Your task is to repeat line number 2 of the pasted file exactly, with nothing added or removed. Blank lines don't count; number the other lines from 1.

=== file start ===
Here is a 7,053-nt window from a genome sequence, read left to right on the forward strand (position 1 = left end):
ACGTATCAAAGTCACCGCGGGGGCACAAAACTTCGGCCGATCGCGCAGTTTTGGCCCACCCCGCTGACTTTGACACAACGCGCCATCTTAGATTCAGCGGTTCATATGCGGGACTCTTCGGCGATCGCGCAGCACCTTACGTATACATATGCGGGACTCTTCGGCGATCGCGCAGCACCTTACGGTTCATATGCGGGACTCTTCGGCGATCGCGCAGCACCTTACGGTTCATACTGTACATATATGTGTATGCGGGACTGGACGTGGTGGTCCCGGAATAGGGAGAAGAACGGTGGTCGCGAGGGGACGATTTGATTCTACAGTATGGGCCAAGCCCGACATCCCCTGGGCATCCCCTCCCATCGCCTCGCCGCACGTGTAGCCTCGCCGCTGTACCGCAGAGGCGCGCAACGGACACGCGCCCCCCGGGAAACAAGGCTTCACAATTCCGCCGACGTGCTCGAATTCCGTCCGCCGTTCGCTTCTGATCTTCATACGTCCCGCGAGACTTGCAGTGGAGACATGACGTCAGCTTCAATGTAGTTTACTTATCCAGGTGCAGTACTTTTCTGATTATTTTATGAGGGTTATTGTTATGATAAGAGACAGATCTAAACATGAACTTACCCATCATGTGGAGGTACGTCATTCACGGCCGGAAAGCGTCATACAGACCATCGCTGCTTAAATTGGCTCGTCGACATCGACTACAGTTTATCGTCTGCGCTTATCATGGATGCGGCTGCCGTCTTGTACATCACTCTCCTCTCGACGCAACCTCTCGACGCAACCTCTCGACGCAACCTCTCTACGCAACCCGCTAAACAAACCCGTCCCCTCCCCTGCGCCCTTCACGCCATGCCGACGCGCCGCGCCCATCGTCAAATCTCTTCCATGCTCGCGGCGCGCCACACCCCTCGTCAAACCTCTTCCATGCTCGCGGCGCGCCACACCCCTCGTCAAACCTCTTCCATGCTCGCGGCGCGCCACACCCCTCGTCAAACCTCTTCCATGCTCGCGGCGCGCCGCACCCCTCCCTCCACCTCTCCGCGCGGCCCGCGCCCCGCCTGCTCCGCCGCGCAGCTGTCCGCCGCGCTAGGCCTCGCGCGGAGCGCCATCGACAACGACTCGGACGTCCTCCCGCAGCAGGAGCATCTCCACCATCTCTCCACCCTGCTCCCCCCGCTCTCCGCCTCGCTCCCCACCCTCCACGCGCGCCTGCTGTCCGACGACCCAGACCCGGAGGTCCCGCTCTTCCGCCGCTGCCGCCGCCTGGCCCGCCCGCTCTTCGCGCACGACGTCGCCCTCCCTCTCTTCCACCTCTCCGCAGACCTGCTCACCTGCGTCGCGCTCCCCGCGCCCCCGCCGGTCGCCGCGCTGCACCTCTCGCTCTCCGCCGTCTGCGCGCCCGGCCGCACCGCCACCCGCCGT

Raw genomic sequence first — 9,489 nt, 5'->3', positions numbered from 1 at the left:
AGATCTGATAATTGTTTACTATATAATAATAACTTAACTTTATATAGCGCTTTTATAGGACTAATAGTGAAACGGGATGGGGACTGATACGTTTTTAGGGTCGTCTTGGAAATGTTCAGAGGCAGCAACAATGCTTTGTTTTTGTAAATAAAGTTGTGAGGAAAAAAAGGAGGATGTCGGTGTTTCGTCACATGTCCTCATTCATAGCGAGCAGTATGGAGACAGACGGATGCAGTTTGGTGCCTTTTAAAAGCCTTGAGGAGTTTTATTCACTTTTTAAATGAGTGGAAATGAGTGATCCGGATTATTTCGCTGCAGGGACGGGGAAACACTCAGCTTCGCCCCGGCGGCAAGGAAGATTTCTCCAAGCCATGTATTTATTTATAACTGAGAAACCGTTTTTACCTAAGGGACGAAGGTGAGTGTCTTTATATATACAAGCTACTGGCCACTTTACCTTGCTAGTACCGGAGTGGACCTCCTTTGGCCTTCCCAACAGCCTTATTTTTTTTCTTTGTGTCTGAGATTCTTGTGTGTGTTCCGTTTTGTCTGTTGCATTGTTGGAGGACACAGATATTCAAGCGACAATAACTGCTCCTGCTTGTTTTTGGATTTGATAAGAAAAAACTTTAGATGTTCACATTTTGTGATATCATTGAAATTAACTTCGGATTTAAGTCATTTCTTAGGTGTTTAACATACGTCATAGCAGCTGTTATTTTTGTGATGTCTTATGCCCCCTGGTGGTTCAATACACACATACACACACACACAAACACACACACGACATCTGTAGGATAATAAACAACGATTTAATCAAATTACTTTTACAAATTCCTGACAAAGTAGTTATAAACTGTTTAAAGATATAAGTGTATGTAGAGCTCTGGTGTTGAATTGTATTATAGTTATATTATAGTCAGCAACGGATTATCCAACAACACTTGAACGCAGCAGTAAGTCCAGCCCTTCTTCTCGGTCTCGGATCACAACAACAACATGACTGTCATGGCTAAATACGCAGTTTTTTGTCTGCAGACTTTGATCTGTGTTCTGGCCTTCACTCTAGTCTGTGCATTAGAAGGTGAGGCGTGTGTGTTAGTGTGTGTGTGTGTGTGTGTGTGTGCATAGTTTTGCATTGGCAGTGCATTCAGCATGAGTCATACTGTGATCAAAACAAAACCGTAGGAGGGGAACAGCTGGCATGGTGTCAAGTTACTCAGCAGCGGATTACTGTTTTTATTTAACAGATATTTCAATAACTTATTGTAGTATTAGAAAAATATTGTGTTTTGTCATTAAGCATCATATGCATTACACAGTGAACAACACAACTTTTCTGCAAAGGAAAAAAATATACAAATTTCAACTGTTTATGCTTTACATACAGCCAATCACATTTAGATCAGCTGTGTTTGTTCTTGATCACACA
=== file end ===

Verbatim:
ACGTATCAAAGTCACCGCGGGGGCACAAAACTTCGGCCGATCGCGCAGTTTTGGCCCACCCCGCTGACTTTGACACAACGCGCCATCTTAGATTCAGCGGTTCATATGCGGGACTCTTCGGCGATCGCGCAGCACCTTACGTATACATATGCGGGACTCTTCGGCGATCGCGCAGCACCTTACGGTTCATATGCGGGACTCTTCGGCGATCGCGCAGCACCTTACGGTTCATACTGTACATATATGTGTATGCGGGACTGGACGTGGTGGTCCCGGAATAGGGAGAAGAACGGTGGTCGCGAGGGGACGATTTGATTCTACAGTATGGGCCAAGCCCGACATCCCCTGGGCATCCCCTCCCATCGCCTCGCCGCACGTGTAGCCTCGCCGCTGTACCGCAGAGGCGCGCAACGGACACGCGCCCCCCGGGAAACAAGGCTTCACAATTCCGCCGACGTGCTCGAATTCCGTCCGCCGTTCGCTTCTGATCTTCATACGTCCCGCGAGACTTGCAGTGGAGACATGACGTCAGCTTCAATGTAGTTTACTTATCCAGGTGCAGTACTTTTCTGATTATTTTATGAGGGTTATTGTTATGATAAGAGACAGATCTAAACATGAACTTACCCATCATGTGGAGGTACGTCATTCACGGCCGGAAAGCGTCATACAGACCATCGCTGCTTAAATTGGCTCGTCGACATCGACTACAGTTTATCGTCTGCGCTTATCATGGATGCGGCTGCCGTCTTGTACATCACTCTCCTCTCGACGCAACCTCTCGACGCAACCTCTCGACGCAACCTCTCTACGCAACCCGCTAAACAAACCCGTCCCCTCCCCTGCGCCCTTCACGCCATGCCGACGCGCCGCGCCCATCGTCAAATCTCTTCCATGCTCGCGGCGCGCCACACCCCTCGTCAAACCTCTTCCATGCTCGCGGCGCGCCACACCCCTCGTCAAACCTCTTCCATGCTCGCGGCGCGCCACACCCCTCGTCAAACCTCTTCCATGCTCGCGGCGCGCCGCACCCCTCCCTCCACCTCTCCGCGCGGCCCGCGCCCCGCCTGCTCCGCCGCGCAGCTGTCCGCCGCGCTAGGCCTCGCGCGGAGCGCCATCGACAACGACTCGGACGTCCTCCCGCAGCAGGAGCATCTCCACCATCTCTCCACCCTGCTCCCCCCGCTCTCCGCCTCGCTCCCCACCCTCCACGCGCGCCTGCTGTCCGACGACCCAGACCCGGAGGTCCCGCTCTTCCGCCGCTGCCGCCGCCTGGCCCGCCCGCTCTTCGCGCACGACGTCGCCCTCCCTCTCTTCCACCTCTCCGCAGACCTGCTCACCTGCGTCGCGCTCCCCGCGCCCCCGCCGGTCGCCGCGCTGCACCTCTCGCTCTCCGCCGTCTGCGCGCCCGGCCGCACCGCCACCCGCCGT